The Fed approved a third consecutive rate hike to fight inflation
BRYAN, Texas (KBTX) - In a historic move, the Federal Reserve approved a third consecutive 75-basis-point hike.
Dennis Jansen, Director of the Private Enterprise Research Center and the Jeff Montgomery Professor of Economics at Texas A&M University, joined First News at Four to discuss the Fed’s attempt to quell inflation.
According to Jansen “the interest rate we’re really talking about” is the federal funds rate--an overnight lending rate between financial institutions. He says the federal funds rate has been “quite a bit” higher in the past than it is today. At the same time, the federal funds rate and the interest rate on reserves being around 3.15 percent are higher than it’s been in recent times.
“We’ve had the rate be as low as practically 0 [percent] for a fair amount of time during and right after the, I’ll call it the COVID recession,” explained Jansen.
The Fed’s idea is to raise the interest rate on this short-term overnight interest rate and intends to raise interest rates at longer maturities. Jansen thinks the one that matters most is the mortgage interest rate, though he points out that “there’s not a one-to-one link” between the two.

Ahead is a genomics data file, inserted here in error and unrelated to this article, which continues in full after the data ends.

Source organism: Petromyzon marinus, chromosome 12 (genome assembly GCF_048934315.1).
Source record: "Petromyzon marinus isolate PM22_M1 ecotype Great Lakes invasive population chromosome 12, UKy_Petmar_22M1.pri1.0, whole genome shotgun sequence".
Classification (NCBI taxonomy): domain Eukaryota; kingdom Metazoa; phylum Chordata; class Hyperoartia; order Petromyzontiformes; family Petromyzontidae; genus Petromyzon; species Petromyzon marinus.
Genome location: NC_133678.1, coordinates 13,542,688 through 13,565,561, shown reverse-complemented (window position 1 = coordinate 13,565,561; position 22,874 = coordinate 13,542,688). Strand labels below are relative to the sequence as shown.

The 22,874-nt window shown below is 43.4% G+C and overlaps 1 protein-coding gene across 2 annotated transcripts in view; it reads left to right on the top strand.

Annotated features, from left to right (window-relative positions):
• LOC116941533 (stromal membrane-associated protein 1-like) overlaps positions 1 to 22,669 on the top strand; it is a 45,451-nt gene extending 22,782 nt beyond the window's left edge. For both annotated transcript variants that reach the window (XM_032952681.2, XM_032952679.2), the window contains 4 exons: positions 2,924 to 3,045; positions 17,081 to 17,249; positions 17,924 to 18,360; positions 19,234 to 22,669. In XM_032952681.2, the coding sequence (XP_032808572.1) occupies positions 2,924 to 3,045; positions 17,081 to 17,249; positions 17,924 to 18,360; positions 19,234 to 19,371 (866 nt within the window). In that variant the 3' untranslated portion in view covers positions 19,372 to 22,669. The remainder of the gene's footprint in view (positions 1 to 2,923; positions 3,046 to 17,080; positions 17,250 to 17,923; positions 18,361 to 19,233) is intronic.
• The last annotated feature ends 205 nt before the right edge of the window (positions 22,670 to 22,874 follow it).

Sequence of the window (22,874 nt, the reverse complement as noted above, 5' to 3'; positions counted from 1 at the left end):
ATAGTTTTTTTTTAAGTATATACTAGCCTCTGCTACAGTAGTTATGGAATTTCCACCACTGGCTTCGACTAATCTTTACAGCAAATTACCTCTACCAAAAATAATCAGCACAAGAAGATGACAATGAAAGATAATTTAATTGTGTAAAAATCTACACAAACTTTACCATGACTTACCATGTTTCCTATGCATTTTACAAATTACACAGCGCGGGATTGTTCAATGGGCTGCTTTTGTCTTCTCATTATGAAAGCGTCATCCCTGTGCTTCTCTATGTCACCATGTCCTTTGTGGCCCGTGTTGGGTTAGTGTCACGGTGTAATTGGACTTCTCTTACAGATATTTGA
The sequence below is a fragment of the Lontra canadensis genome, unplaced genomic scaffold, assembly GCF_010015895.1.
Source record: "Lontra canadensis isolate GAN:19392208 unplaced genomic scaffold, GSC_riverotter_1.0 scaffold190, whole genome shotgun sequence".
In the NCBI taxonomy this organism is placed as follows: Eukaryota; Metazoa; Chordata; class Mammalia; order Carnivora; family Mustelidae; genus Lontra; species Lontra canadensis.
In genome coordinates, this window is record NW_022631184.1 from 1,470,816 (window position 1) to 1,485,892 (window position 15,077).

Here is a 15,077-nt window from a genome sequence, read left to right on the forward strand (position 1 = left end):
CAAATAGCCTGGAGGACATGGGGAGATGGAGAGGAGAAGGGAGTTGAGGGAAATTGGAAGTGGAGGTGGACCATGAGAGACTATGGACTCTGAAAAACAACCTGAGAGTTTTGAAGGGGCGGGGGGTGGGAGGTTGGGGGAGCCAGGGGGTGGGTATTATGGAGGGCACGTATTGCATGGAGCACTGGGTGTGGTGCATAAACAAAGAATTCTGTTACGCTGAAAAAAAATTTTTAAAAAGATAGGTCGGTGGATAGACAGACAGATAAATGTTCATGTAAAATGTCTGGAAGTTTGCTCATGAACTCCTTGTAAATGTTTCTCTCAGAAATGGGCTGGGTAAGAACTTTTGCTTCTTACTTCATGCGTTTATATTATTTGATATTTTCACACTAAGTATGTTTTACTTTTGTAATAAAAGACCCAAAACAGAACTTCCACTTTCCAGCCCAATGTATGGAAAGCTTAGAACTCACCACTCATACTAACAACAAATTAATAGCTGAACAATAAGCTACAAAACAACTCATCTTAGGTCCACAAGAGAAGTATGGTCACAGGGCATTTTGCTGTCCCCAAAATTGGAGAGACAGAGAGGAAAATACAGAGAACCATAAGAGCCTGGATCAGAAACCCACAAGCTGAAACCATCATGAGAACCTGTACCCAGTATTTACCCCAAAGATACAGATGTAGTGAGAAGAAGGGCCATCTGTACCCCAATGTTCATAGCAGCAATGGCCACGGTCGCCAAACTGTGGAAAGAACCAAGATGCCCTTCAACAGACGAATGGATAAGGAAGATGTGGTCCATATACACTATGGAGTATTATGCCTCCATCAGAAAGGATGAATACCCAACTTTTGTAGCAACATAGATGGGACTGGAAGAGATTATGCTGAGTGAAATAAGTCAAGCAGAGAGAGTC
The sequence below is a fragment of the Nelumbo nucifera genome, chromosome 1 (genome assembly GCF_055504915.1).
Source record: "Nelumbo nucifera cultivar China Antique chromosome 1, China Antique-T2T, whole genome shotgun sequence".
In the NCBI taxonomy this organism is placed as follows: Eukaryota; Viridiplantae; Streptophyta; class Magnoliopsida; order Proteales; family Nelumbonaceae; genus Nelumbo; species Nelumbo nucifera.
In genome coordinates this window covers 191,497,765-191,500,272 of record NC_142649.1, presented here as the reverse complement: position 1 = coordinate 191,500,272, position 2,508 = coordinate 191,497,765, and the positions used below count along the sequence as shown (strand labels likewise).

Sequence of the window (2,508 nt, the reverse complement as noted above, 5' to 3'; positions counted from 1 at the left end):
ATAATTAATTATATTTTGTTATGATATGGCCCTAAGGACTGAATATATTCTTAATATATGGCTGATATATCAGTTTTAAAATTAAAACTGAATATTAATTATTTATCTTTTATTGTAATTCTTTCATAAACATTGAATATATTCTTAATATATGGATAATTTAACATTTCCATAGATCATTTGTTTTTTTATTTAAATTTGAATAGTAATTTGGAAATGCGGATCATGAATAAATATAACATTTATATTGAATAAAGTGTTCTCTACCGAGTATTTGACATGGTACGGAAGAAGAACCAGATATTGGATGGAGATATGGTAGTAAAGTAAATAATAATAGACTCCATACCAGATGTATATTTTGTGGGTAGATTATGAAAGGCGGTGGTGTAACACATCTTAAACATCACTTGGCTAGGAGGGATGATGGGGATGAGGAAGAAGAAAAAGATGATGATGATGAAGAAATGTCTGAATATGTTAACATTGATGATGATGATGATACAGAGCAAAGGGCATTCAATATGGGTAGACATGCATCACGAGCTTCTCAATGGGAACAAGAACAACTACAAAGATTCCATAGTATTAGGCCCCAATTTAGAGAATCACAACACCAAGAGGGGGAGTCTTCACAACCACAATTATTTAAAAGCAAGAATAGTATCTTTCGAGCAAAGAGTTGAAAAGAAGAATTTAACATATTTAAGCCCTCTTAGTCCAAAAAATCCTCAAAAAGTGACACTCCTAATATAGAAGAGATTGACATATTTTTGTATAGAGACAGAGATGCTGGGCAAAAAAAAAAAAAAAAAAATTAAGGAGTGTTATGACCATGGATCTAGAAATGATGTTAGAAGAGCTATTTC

For example, he says, “the mortgage rate was about 5 and 5.8 percent, almost 6 percent back in June when this federal funds rate was 1.65 percent, and the Fed now twice has raised the federal funds rate by 3/4 of a point, and yet the mortgage rate today is only slightly higher.”
Before these rate hikes stop, the Fed aims to get the inflation rate close to 2 percent. Currently, it’s well over 5 percent by the Fed’s preferred measure.
Jansen says there’s a bit of a conundrum with GDP growth very low, but the unemployment rate being quite low as well. Economists are predicting a continued tight labor market but low growth in output.
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